How the biggest exporter of crude oil could become a leader in solar energy.
Throughout the Middle East and North Africa, countries are beginning to reap the benefits of cheaper solar power technology and are investing in mega projects to sustainably power electricity grids. Morocco is currently developing one of the largest solar power plants in the world. The United Arab Emirates is building Masdar City, a hub for research and development of renewable energy technologies. Jordan has so few natural resources that it is beginning to invest heavily in solar energy.
All of these countries have launched the region’s move toward adopting large-scale solar power. As this trend develops and solar technologies continue to advance, there is one Middle Eastern country that truly has the ability — with its massive oil reserves, expansive sun-drenched territory and economic willpower — to transform the solar industry and with it the global economy: Saudi Arabia.
In February, the Saudi government released a number of bids for the first phase of an immense renewable energy program, including a request for interest from international companies to install upwards of 300 megawatts of solar power capacity in the country’s northwest region. The government’s goal, in line with the objectives of its Vision 2030 national development strategy, is to increase renewable energy sources, including solar power, to meet 30% of the country’s energy needs by 2030.
Even though Saudi Arabia possesses the largest proven crude oil reserves in the world and exports the valuable resource to countries around the globe, it also burns a massive amount of oil in power plants producing electricity. The amount of oil used to generate domestic consumption is among the highest in the world and equal to about a quarter of oil produced. A Chatham House report estimated that with current consumption rates, Saudi Arabia could be a net importer of energy by 2038. The opportunity cost of burning oil for domestic consumption is significant as the return from exports of oil is much higher. This unsustainable use of the nation’s valuable oil has helped push Saudi leaders toward renewable energy sources.
Saudi Arabia also has the perfect geographic conditions for solar power. The kingdom receives some of the highest concentrations of solar radiation in the world. Much of the country is covered in vast sand dunes and flat desert that provide the perfect environmental conditions for solar energy.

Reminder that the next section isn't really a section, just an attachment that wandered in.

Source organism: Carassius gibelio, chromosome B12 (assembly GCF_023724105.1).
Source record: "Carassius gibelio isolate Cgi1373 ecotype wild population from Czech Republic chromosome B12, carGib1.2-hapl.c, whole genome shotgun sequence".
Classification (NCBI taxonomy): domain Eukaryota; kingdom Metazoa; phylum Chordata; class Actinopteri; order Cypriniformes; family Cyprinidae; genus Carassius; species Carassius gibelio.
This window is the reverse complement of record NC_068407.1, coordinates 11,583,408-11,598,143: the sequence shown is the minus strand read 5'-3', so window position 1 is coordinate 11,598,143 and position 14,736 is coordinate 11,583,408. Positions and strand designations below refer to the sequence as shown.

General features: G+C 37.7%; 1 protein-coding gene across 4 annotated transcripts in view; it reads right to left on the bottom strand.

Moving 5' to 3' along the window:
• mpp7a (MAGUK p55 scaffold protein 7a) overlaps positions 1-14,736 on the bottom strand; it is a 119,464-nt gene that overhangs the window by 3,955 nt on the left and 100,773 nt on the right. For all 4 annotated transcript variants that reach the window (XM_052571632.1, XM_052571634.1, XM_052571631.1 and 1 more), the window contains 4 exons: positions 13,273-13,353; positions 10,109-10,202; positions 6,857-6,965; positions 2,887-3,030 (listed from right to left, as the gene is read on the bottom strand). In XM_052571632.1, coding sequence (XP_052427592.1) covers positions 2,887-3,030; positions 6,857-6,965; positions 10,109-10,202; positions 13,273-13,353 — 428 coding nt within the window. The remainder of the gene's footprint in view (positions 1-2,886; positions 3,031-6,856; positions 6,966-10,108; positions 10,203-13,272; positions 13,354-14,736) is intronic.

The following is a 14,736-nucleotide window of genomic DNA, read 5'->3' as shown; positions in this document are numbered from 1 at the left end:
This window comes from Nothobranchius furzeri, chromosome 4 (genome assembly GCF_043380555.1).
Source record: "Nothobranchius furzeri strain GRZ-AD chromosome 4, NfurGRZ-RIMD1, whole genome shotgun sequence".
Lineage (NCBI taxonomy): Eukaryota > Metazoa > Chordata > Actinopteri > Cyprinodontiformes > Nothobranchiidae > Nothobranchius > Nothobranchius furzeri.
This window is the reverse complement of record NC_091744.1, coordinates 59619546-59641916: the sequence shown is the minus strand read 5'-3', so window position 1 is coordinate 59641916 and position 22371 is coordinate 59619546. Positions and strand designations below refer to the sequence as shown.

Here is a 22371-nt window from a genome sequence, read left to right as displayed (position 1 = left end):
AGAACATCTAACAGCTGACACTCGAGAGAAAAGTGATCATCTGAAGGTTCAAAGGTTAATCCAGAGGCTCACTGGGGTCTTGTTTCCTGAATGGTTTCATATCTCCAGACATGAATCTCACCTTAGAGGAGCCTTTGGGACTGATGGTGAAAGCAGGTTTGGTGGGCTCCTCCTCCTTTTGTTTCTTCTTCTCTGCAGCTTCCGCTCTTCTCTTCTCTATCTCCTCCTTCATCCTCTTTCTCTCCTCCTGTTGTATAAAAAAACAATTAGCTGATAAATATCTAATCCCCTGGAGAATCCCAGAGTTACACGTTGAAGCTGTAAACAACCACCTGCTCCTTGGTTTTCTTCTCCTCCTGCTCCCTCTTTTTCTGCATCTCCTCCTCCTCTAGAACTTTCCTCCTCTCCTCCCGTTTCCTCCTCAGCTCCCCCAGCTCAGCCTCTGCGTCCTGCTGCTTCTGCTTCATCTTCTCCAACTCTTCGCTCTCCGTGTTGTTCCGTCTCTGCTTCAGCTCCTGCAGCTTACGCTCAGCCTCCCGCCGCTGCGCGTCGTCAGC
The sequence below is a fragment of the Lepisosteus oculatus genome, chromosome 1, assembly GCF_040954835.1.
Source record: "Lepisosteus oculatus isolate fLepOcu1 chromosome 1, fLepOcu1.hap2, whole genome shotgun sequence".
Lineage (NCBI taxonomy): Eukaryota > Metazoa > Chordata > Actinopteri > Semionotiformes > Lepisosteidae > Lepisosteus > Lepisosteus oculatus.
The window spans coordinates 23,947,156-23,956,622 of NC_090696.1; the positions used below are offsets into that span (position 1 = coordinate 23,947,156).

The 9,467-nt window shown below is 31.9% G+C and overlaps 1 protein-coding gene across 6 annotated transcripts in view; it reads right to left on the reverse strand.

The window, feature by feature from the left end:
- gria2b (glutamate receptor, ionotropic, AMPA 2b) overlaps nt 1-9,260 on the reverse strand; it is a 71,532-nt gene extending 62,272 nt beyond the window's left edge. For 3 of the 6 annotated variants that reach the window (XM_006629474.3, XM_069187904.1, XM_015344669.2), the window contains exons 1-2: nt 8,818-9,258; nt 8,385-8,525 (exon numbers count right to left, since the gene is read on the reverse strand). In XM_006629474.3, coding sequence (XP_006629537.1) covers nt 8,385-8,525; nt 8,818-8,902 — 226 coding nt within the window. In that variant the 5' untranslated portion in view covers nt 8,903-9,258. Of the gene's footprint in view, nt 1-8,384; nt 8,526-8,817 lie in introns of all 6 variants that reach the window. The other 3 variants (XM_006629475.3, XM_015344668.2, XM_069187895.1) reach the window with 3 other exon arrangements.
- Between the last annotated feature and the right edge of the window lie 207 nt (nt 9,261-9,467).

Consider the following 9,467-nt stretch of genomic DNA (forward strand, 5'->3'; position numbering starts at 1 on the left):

Saudi economic planners have taken all of these realities into account. In addition to the 300 megawatt project mentioned above, the Saudi government has commissioned projects like the King Abdullah Petroleum Studies and Research Center Solar Park in Riyadh, executed by the American company Phoenix Solar, which will be the largest ground-mounted solar power plant in the kingdom.
But the country aspires to do more than simply outsource solar projects to foreign companies; Saudi investors have also started to invest in photovoltaic cell production — the main component of a solar panel — and associated technologies themselves. They aim to make the kingdom a world leader in the manufacturing of these technologies. State-run organizations and universities, including the Aramco oil company, the King Abdulaziz City for Science and Technology (KACST), and the King Abdullah University for Science and Technology (KAUST) have all begun to invest in solar technology manufacturing.
KACST launched Saudi Arabian domestic production of solar technology by setting up a solar panel production line in 2010. With current production capacity of 100 megawatts, KACST hopes to provide the kingdom with a domestic source of photovoltaic technology to supply future solar projects in the country. Still, Saudi aspirations go even further.
The Saudi Royal Commission recently signed an agreement with the Al Afandi Group to build the largest solar panel factory in the Middle East. With a goal of one gigawatt of production capacity, the factory will be able to compete with much larger countries — like China — in manufacturing and exporting solar panels in the coming years.
There are, however, a number of challenges facing Saudi Arabia’s solar energy aspirations. Like the rest of the Saudi technology sector, the country’s lack of qualified engineers, scientists and managers forces it to import knowledge and management specialists to support research, development and manufacturing. KACST, KAUST and other higher-education institutions are working to provide domestic research, development and training, but there remains a national gap in the supply of Saudi talent. The Saudi government must incentivize the renewable energy sector and continue to encourage students to focus on science, technology and engineering.
Government subsidies on fuel prices also help divert attention away from renewable energies by allowing domestic fuel prices to remain low at only a fraction of prices in Europe and other developed countries. While the government is making an effort to slowly increase retail fuel prices, cheap domestic gasoline and oil will continue to put downward pressure on renewable energy investments.
Nonetheless, the future looks bright. Saudi Arabia is one of the top 20 economies in the world and has expressed renewed interest in diverting its economy away from oil. With persistence, sound leadership and developed skills the Saudis can be pioneers in transforming the solar energy industry in the coming years.
*[Young Professionals in Foreign Policy is a partner institution of Fair Observer.]
The views expressed in this article are the author’s own and do not necessarily reflect Fair Observer’s editorial policy.
Photo Credit: DiyanaDimitrova
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